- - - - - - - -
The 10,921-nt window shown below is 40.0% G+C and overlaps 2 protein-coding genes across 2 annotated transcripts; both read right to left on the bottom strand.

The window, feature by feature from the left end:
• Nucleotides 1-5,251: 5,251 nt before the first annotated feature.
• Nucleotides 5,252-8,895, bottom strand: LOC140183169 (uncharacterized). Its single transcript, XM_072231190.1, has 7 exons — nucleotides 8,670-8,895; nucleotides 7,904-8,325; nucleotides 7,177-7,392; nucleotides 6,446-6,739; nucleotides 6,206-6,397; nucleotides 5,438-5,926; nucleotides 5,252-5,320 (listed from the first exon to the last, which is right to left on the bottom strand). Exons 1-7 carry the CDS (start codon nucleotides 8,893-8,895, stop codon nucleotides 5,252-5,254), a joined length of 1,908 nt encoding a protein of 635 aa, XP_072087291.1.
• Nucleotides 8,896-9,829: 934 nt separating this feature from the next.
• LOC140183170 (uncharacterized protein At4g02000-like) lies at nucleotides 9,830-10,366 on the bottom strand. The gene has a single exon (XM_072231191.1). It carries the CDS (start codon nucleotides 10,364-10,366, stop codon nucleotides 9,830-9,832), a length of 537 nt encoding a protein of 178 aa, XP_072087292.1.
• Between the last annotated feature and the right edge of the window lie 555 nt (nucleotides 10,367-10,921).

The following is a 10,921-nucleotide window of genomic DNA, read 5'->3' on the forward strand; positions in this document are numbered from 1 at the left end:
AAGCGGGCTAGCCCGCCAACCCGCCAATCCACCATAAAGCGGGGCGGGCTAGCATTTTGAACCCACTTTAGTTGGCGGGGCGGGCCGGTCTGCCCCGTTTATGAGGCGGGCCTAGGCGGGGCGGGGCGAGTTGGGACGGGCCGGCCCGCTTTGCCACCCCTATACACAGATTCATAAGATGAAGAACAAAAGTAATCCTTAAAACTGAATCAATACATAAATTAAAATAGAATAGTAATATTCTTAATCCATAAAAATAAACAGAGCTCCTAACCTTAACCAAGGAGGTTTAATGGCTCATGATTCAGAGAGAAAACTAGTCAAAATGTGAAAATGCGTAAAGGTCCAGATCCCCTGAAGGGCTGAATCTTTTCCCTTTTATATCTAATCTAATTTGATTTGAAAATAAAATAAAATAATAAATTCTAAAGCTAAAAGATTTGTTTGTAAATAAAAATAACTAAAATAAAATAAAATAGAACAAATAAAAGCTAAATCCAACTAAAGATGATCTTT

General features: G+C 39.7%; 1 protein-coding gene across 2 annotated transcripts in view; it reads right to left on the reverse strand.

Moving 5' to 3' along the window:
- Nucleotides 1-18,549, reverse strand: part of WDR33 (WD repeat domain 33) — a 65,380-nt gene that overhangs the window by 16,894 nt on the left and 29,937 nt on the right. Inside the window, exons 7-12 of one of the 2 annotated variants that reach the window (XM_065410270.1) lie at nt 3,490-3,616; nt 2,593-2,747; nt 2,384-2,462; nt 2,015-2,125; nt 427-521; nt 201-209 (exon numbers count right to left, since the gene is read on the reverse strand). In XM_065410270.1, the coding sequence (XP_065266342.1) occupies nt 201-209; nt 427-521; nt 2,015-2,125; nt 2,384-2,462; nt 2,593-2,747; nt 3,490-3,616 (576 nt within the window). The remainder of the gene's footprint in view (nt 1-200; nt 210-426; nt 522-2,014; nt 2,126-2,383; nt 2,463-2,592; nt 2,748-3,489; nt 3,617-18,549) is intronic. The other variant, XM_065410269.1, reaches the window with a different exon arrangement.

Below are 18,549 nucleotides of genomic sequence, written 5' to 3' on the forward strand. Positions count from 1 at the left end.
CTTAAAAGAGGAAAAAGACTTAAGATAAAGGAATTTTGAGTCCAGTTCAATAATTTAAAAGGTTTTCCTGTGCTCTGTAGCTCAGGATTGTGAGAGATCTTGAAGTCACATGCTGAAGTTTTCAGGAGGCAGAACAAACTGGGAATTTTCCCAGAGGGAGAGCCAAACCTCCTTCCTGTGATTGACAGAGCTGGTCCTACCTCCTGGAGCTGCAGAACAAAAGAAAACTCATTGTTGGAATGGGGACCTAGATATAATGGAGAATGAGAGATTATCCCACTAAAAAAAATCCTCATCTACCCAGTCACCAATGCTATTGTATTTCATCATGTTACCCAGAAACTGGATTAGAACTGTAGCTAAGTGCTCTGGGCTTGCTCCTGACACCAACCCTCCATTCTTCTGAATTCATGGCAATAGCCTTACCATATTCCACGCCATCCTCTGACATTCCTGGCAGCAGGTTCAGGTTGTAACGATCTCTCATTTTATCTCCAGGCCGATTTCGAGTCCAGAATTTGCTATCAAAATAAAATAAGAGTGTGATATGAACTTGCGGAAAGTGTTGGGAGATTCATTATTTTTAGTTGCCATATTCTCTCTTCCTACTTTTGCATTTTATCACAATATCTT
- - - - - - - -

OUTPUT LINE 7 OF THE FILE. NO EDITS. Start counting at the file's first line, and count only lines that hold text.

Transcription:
• Between the last annotated feature and the right edge of the window lie 555 nt (nucleotides 10,367-10,921).